The outbreak of dengue and chikungunya in the national capital has sent its entire cast of actors — the municipal bodies, the Delhi government, the LG, the Union health ministry, and even the court — scurrying to action. Short-staffed municipal bodies, primarily responsible for sanitation and preventive health measures in the city, are struggling to carry out fogging and door-to-door awareness drives, even as citizen complaints of garbage pile-ups pour in from across the city. While much of the official response has been characterised by a shrill blame game between different authorities, and endless rebukes from courts, a conversation on how leveraging Delhi’s greatest resource — it’s 16 million citizens — can address this crisis is completely missing.
Citizens are deemed fit to be only an audience to the endless stream of paternalistic messages of government media campaigns or urged to call upon helplines, when in despair. They are never seen as stakeholders who can play a critical role in coordinating last-mile action. This reveals a fundamental faultline in the practice of democracy in urban India, where people’s participation is limited to voting in elections, but excludes participation in day-to-day administration. Such participation is a definitive feature of vibrant democracies globally.
Starting with the 74th Constitutional Amendment in 1992, the Union government has never tired itself of invoking the mantra of urban citizen participation. The UPA government’s flagship urban scheme, JNNURM, provided for a landmark community participation law that required all states to set up area sabhas — bodies of voters to coordinate with municipal bodies on local civic matters. A decade later, no state or city government has operationalised such bodies.
One would have hoped that the smart cities mission would try to reverse this trend. Unfortunately, the mission pays little attention to the democratic deficit that ails India’s cities while focusing almost exclusively, and myopically, on infrastructure and technological solutions. Citizen participation is welcome, but only through the internet and mobile applications, and not through interventions that provide them real powers and resources to act for themselves. This is where Delhi’s mohalla sabhas, a key reform promised by the AAP government, stands out.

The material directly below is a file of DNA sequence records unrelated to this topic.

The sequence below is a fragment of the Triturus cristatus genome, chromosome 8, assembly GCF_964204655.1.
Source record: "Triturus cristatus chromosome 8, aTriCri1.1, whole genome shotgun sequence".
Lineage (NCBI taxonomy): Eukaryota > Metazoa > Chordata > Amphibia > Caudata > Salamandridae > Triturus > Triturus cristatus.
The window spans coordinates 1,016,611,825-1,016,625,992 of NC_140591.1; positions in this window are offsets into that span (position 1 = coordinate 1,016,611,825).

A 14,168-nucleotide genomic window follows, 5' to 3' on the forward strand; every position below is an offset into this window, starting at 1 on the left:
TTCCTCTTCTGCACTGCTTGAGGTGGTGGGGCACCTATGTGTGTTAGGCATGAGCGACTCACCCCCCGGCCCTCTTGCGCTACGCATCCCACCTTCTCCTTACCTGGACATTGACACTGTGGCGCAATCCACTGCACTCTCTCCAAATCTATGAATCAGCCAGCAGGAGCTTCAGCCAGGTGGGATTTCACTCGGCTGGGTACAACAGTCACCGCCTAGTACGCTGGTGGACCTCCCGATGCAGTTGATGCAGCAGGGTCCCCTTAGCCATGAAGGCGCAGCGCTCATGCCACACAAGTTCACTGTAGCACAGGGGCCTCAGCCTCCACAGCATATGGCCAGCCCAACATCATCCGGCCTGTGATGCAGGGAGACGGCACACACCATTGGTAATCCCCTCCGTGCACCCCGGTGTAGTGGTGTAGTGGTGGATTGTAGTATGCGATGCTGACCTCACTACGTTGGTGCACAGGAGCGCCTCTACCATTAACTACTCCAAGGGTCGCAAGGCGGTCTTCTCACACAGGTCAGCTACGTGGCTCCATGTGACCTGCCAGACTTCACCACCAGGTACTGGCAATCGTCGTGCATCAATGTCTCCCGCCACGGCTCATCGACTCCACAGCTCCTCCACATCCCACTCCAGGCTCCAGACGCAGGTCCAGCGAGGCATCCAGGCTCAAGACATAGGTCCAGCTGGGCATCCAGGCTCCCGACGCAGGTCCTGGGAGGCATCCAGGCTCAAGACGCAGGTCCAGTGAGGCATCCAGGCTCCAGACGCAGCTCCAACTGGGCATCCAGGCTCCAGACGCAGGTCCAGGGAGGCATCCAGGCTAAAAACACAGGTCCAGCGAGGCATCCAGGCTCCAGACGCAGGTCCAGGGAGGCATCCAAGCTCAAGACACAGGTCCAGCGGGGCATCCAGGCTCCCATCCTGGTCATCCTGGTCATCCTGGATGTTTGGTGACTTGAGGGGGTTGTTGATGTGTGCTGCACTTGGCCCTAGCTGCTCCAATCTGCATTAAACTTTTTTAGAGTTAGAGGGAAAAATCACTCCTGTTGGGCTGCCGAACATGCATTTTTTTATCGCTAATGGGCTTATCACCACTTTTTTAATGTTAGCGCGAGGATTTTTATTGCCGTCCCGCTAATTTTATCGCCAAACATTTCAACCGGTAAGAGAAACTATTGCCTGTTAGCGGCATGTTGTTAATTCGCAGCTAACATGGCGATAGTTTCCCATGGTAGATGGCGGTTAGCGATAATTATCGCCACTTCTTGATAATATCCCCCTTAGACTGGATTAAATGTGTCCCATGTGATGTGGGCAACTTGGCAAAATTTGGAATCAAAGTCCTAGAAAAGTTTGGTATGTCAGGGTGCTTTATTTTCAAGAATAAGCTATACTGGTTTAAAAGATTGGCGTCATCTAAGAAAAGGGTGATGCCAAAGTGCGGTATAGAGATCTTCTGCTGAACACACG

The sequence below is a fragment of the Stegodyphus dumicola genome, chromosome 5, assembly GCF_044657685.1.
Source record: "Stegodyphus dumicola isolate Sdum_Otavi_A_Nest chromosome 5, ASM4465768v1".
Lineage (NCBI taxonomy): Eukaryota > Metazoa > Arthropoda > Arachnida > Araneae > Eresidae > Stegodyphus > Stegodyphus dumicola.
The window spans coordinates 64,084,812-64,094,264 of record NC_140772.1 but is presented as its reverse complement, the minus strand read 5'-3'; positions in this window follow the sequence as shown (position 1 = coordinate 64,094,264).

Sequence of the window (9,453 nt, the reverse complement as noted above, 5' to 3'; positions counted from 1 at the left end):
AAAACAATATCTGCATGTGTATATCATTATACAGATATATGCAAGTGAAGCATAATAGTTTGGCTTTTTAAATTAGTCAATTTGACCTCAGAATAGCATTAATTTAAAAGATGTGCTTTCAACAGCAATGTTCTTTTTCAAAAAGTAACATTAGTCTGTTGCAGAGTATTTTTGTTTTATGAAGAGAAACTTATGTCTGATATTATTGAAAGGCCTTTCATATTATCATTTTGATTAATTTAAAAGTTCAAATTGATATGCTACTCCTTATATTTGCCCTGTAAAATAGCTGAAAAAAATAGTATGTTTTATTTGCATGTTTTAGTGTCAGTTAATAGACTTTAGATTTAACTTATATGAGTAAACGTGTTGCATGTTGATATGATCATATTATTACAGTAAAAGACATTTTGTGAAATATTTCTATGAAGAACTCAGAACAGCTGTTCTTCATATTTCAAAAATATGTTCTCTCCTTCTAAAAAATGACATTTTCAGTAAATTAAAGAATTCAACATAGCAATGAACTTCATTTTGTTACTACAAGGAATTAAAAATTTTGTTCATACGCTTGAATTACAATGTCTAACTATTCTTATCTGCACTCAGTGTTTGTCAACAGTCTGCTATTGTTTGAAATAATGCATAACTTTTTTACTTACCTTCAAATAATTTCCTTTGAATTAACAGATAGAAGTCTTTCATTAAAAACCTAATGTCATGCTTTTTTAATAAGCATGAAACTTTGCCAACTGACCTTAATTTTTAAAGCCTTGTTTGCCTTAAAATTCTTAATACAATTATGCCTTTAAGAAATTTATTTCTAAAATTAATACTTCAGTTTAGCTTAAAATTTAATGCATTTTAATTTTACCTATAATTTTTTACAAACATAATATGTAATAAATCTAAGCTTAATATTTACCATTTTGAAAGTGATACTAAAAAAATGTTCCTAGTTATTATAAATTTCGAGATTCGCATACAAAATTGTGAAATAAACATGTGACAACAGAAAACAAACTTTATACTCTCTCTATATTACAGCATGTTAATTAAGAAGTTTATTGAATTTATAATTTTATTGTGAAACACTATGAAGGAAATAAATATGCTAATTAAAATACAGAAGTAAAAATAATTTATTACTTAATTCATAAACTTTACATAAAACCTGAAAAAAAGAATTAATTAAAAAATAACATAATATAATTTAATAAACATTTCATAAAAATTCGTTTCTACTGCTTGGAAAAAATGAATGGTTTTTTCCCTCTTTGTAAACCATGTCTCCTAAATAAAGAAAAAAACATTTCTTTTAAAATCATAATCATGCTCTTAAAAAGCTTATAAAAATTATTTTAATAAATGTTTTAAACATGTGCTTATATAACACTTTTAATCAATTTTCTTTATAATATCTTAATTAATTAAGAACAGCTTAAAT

The AAP government envisions mohalla sabhas as bodies of 4,000-6,000 voters meeting every month in close to 3,000 mohallas across Delhi to debate, decide (not merely suggest) and monitor the local works to be carried out within the budget allocated to each mohalla. The policy plans to devolve even the selection of contractors for small works to these sabhas, and empowers them to coordinate with local authorities on resolution of grievances.
Reports suggest that the initiative is one of the casualties of the ongoing power tussle between the LG and the AAP government. Delhi’s mohalla sabhas — had they been active — could have formed the city’s first line of defence in the current health crisis by organising door-to-door awareness drives (neighbours, not municipal officials knocking on doors) or using their mohalla funds to hire contractors to conduct timely fogging.
But are the communities of Delhi ready for such intensive engagement? All indications, so far, suggest they are. Reports from last year suggest that the Delhi government’s pilot participatory budgeting exercise in about 400 mohalla sabhas received an enthusiastic response from communities. More recently, a J-PAL survey — led by Aprajit Mahajan of the University of California, Berkeley — of 600 voters across Delhi found that 85 per cent of them were in favour of participating in the mohalla sabhas to resolve local issues. The desire was strongest among the poorest quartile of the voters surveyed, a reminder that it’s the poorest who are most affected by the quality of local public services. When asked how frequently would they like their mohalla sabhas to meet, a staggering 92 per cent preferred these meetings be held every month or more frequently.
Initiatives such as the mohalla sabhas won’t be successful overnight. Experiences from the panchayati raj system and several community-driven development initiatives globally show that it takes a lot of careful planning and local experimentation before these institutions start functioning effectively. A rapidly urbanising India will only face more complex challenges over time, and it will be anything but smart if our policymakers ignore citizen participation as a prominent force to address these challenges.
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